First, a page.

Prom season debate

Sue Cain (right) of Dyer, Ind., helps daughter Morgan (second from left) find a prom dress in Chicago. They are assisted by Morgan's friend Macy Heinold (third from left).

CHICAGO – Morgan Cain scurried in and out of a dressing room at Peaches Boutique on Chicago’s Southwest Side amid a flurry of sequins and chiffon in search of the perfect dress for her senior prom.

Like legions of teenage girls this time of year, she is trying to ensure she’ll have the ideal look for the big event.

For some girls, achieving that impressive appearance also means several sessions in a tanning bed to give their skin a golden glow. But that’s not part of the plan for Cain, an 18-year-old student at Lake Central High School in St. John, Ind.

“I only get the spray tan,” said Cain, whose mother underwent surgery last year after being diagnosed with melanoma.

As this year’s high school dances draw near, a debate in Springfield has broken out over the safety of indoor tanning for youths under 18.

Bills have been introduced in the Illinois House and Senate that would bar minors from using tanning beds, even if their parents consent.

Dermatologists and other supporters of the legislation say that tanning beds are linked to skin cancers, including melanoma, the most deadly kind and one of the most common cancers in young people. Yet the beds remain popular with teens.

The effort gained traction last year when California became the first state to enact a law prohibiting those under 18 from indoor tanning. Several other states, including Illinois, Utah, Michigan, Arizona, New Jersey, New York and Connecticut are debating the possibility, according to the Indoor Tanning Association.

Providing ammunition for supporters of the restrictions is a Mayo Clinic study released this week that indicates that cases of melanoma in young women have spiked in recent years. Its authors are calling for a national ban on tanning beds for those younger than 18.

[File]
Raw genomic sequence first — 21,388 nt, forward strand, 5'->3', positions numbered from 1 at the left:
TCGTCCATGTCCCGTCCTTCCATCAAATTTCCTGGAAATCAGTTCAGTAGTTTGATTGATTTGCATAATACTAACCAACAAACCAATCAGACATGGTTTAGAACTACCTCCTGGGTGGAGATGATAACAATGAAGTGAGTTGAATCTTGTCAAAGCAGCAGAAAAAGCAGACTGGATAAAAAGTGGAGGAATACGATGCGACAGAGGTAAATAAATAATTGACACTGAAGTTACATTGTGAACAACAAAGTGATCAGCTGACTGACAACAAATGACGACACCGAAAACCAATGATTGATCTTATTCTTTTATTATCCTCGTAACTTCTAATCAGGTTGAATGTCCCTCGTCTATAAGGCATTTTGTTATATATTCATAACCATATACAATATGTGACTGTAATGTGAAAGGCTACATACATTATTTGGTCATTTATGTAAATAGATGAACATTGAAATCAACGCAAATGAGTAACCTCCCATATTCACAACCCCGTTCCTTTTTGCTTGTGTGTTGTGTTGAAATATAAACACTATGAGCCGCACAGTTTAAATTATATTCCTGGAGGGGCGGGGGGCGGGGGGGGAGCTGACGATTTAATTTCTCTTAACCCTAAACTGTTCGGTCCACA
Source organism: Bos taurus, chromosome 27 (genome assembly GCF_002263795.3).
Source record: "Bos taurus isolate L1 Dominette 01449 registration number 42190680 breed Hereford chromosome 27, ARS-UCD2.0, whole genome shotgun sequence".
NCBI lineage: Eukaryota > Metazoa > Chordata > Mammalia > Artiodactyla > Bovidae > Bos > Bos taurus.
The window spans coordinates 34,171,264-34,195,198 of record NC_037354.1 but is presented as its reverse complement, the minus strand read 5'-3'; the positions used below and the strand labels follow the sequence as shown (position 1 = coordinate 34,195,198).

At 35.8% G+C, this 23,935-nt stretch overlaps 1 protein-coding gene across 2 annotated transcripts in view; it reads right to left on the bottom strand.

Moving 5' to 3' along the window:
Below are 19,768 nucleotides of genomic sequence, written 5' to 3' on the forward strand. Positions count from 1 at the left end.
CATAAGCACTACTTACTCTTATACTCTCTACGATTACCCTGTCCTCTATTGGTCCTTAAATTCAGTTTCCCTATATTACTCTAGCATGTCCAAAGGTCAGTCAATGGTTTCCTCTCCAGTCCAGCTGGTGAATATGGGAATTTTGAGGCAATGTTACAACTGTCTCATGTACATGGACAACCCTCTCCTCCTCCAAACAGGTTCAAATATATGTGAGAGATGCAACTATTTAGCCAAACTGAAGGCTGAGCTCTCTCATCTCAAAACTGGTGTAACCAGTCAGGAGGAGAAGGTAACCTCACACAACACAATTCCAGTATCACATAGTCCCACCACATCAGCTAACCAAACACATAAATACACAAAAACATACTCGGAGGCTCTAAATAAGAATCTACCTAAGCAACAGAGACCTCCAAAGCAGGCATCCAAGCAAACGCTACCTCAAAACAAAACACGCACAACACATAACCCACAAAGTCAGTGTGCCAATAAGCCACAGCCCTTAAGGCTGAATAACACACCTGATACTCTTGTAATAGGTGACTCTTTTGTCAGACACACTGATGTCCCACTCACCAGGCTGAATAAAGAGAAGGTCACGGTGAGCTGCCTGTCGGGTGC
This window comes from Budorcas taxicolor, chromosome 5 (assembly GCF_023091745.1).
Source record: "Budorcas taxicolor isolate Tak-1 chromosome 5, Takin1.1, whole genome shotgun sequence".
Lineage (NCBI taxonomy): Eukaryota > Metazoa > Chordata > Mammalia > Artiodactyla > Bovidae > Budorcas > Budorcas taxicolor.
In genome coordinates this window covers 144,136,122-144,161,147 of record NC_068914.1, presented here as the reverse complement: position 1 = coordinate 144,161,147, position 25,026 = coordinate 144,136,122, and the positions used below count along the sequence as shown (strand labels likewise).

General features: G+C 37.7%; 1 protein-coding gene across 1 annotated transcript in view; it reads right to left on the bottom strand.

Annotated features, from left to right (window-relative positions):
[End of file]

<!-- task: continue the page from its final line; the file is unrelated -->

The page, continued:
Industry officials and business owners argue that the state would be overstepping its bounds with a ban.

“If parents are OK with it, I would be OK with it,” said Shannon Hoffman, mother of three and owner of Tan Express in Naperville, Ill., “I think it is 100 percent a parental decision.”

The Indoor Tanning Association, a national trade group that represents indoor tanning facility owners, manufacturers and distributors, is doing everything in its power to steer the debate away from an all-out ban for minors.

“There’s no consensus about the relationship between ultraviolet light and skin cancer,” said John Overstreet, executive director of the Indoor Tanning Association.

In the Mayo Clinic’s study, researchers analyzed records for people between the ages of 18 and 39 who were diagnosed with melanoma in Olmsted County, Minn., between 1970 and 2009.

The incidence of melanoma among woman increased eight-fold over the 40-year period, the study determined.

The study did not establish a cause-and-effect relationship between increased cases of melanoma and tanning beds, but, said lead investigator and dermatologist Dr. Jerry Brewer, “We know for sure that ultraviolet exposure is linked to cancer, especially ultraviolet exposure from a tanning bed. It is probably the significant thing that is causing them to get melanoma in their 20s.”